- The indole formation can be done in a single pot because it is not required to separate the intermediate arylhydrazonesx.
- Unsymmetric ketones give two region-isomeric 2,3-displaced indols with a region-selectivity depending on medium acidity, hydrazine substitution and steric effects.
- 1,2-diketones can give both mono-indoles and bis-indoles, which are usually formed by strong acid catalysts in refluxing alcohols.
Frequently Asked Questions on Fischer Indole Synthesis
How is indole produced?
Indole is produced by reductive deamination of tryptophan via the intermediate molecule indole pyruvic acid. Tryptophanase catalyzes the deamination process from which the tryptophan molecule group amine (-NH2) is extracted. The final reaction products are indole, pyruvate, ammonium ( NH4+) and water.
What is an indole group?
Indole is an organic heterocyclic aromatic compound with formula C8H7N. It has a bicyclic composition, consisting of a six-piece benzene ring fused to a five-piece pyrrole ring. Indole is commonly spread in the natural world and can be produced by a wide range of bacteria.
Where is indole found?
Indole is a solid man at room temperature. It occurs naturally in human feces and has a strong fecal odor. At very low concentrations, however, it has a floral scent and is a component of many floral scents (such as orange blossoms) and perfumes. This exists in coal tar as well.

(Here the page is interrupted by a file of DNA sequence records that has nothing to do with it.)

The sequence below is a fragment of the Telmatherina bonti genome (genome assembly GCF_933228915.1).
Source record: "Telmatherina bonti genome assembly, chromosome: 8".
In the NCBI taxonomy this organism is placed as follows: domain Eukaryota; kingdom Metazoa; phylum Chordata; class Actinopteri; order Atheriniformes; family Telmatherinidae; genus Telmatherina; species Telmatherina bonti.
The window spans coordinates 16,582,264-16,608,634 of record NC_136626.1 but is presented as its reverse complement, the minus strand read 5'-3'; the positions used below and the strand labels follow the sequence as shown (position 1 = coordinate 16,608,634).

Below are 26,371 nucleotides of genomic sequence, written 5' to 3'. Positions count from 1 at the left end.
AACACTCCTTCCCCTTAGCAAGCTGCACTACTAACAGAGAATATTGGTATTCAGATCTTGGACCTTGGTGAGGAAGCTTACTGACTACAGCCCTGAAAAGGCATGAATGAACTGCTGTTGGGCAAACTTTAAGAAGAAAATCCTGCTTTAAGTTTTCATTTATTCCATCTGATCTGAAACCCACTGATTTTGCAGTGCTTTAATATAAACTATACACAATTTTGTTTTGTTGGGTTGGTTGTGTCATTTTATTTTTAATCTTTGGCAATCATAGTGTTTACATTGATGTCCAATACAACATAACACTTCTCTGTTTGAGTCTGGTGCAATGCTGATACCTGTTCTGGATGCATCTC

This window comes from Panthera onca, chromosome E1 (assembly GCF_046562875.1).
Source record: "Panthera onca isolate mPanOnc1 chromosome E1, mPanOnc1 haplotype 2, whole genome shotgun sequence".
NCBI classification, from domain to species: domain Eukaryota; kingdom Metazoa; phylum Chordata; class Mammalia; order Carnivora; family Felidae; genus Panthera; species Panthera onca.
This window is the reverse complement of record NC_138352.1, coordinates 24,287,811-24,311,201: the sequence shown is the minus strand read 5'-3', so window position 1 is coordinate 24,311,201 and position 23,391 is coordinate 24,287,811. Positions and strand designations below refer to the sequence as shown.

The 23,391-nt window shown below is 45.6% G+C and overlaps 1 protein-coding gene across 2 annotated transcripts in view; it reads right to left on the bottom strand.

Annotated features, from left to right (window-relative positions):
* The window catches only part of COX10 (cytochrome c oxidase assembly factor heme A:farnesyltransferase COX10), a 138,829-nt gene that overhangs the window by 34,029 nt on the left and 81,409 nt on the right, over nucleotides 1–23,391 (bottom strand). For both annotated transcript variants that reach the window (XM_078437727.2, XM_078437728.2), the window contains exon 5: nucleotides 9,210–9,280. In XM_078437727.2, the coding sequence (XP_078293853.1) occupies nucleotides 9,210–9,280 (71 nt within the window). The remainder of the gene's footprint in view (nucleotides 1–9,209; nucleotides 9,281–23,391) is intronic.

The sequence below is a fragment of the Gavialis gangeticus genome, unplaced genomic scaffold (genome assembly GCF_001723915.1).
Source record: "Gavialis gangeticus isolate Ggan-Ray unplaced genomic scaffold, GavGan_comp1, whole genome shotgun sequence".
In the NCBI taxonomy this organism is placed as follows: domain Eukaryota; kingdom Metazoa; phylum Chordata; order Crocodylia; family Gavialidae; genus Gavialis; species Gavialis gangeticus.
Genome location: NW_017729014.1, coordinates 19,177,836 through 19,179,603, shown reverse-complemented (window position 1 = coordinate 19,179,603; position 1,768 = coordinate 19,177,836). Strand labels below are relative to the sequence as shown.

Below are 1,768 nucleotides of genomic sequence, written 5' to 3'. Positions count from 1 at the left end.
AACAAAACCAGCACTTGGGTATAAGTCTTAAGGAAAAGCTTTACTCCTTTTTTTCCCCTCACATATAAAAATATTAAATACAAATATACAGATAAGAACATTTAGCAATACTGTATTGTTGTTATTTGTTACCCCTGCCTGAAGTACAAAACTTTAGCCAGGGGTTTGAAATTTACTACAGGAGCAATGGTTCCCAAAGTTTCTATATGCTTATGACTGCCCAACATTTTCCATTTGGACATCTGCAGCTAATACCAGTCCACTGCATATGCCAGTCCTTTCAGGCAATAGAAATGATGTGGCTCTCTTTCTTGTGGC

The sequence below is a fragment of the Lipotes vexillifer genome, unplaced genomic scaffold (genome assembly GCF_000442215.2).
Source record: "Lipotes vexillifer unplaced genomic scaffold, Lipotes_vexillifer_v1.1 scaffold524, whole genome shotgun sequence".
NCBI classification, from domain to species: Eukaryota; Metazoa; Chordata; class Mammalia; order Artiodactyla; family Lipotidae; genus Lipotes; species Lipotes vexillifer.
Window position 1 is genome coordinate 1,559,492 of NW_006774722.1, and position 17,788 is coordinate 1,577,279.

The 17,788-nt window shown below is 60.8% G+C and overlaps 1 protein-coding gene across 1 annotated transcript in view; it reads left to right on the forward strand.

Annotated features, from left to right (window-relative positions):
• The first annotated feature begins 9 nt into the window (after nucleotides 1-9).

What does indole smell like?
Indoles are a chemical compound that can look like jasmine (Jasmine is naturally indolent) or feces. They can also be made synthetically, and perfumers use them to enhance the floral scent. For some people, the indols smell like a sour odor. Others have an animal piss or fur scent.
What does indole positive mean?
The indole test is a biochemical study conducted on bacterial organisms to assess the ability of the organism to transform tryptophan to indole. This separation is done by a series of various intracellular enzymes, a mechanism commonly referred to as “tryptophanase.”
How is indole detected?
The indole test is used to assess the ability of the body to break down the amino acid tryptophan to form the indole compound. Indole production is observed by Kovac or Ehrlich ‘s reagent containing 4 (p)-dimethylamino benzaldehyde, which interacts with indole to create a red colored compound.